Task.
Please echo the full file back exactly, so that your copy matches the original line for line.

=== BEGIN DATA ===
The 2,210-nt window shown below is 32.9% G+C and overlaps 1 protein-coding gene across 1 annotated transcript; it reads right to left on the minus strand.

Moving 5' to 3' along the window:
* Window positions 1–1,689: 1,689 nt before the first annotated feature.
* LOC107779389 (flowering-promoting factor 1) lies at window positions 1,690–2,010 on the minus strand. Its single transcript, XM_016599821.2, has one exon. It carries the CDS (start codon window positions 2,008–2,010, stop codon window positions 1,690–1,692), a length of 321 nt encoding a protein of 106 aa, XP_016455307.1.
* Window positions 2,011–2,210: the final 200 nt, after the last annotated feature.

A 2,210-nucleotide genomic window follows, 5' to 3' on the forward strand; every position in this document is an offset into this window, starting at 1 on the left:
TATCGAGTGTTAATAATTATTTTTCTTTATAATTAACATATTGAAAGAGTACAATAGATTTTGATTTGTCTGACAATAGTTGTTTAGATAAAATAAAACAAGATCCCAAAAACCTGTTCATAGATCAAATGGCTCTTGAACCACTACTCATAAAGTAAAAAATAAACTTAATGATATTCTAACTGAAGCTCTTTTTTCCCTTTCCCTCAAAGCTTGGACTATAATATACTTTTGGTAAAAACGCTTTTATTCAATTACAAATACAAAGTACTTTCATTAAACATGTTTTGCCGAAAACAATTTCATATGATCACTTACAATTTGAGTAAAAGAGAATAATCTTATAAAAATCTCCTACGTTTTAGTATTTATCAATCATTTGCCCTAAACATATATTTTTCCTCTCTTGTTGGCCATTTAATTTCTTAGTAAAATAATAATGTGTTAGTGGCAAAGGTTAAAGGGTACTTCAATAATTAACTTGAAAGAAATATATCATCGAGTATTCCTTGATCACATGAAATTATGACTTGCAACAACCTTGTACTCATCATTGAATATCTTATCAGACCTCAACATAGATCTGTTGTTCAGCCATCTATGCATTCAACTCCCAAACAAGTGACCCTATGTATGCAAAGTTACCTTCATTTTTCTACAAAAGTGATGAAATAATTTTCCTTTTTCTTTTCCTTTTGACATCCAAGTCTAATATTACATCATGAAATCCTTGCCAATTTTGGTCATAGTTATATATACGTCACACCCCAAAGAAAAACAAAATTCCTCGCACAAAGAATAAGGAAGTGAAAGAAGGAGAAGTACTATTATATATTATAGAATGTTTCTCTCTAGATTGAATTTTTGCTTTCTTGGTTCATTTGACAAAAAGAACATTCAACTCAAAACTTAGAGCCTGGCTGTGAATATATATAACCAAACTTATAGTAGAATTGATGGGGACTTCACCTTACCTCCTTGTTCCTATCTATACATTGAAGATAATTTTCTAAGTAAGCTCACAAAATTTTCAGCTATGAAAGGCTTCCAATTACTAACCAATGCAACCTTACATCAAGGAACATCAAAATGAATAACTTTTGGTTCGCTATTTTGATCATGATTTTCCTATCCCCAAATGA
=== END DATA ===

The 2,210-nt window shown below is 32.9% G+C and overlaps 1 protein-coding gene across 1 annotated transcript; it reads right to left on the minus strand.

Moving 5' to 3' along the window:
* Window positions 1–1,689: 1,689 nt before the first annotated feature.
* LOC107779389 (flowering-promoting factor 1) lies at window positions 1,690–2,010 on the minus strand. Its single transcript, XM_016599821.2, has one exon. It carries the CDS (start codon window positions 2,008–2,010, stop codon window positions 1,690–1,692), a length of 321 nt encoding a protein of 106 aa, XP_016455307.1.
* Window positions 2,011–2,210: the final 200 nt, after the last annotated feature.

A 2,210-nucleotide genomic window follows, 5' to 3' on the forward strand; every position in this document is an offset into this window, starting at 1 on the left:
TATCGAGTGTTAATAATTATTTTTCTTTATAATTAACATATTGAAAGAGTACAATAGATTTTGATTTGTCTGACAATAGTTGTTTAGATAAAATAAAACAAGATCCCAAAAACCTGTTCATAGATCAAATGGCTCTTGAACCACTACTCATAAAGTAAAAAATAAACTTAATGATATTCTAACTGAAGCTCTTTTTTCCCTTTCCCTCAAAGCTTGGACTATAATATACTTTTGGTAAAAACGCTTTTATTCAATTACAAATACAAAGTACTTTCATTAAACATGTTTTGCCGAAAACAATTTCATATGATCACTTACAATTTGAGTAAAAGAGAATAATCTTATAAAAATCTCCTACGTTTTAGTATTTATCAATCATTTGCCCTAAACATATATTTTTCCTCTCTTGTTGGCCATTTAATTTCTTAGTAAAATAATAATGTGTTAGTGGCAAAGGTTAAAGGGTACTTCAATAATTAACTTGAAAGAAATATATCATCGAGTATTCCTTGATCACATGAAATTATGACTTGCAACAACCTTGTACTCATCATTGAATATCTTATCAGACCTCAACATAGATCTGTTGTTCAGCCATCTATGCATTCAACTCCCAAACAAGTGACCCTATGTATGCAAAGTTACCTTCATTTTTCTACAAAAGTGATGAAATAATTTTCCTTTTTCTTTTCCTTTTGACATCCAAGTCTAATATTACATCATGAAATCCTTGCCAATTTTGGTCATAGTTATATATACGTCACACCCCAAAGAAAAACAAAATTCCTCGCACAAAGAATAAGGAAGTGAAAGAAGGAGAAGTACTATTATATATTATAGAATGTTTCTCTCTAGATTGAATTTTTGCTTTCTTGGTTCATTTGACAAAAAGAACATTCAACTCAAAACTTAGAGCCTGGCTGTGAATATATATAACCAAACTTATAGTAGAATTGATGGGGACTTCACCTTACCTCCTTGTTCCTATCTATACATTGAAGATAATTTTCTAAGTAAGCTCACAAAATTTTCAGCTATGAAAGGCTTCCAATTACTAACCAATGCAACCTTACATCAAGGAACATCAAAATGAATAACTTTTGGTTCGCTATTTTGATCATGATTTTCCTATCCCCAAATGA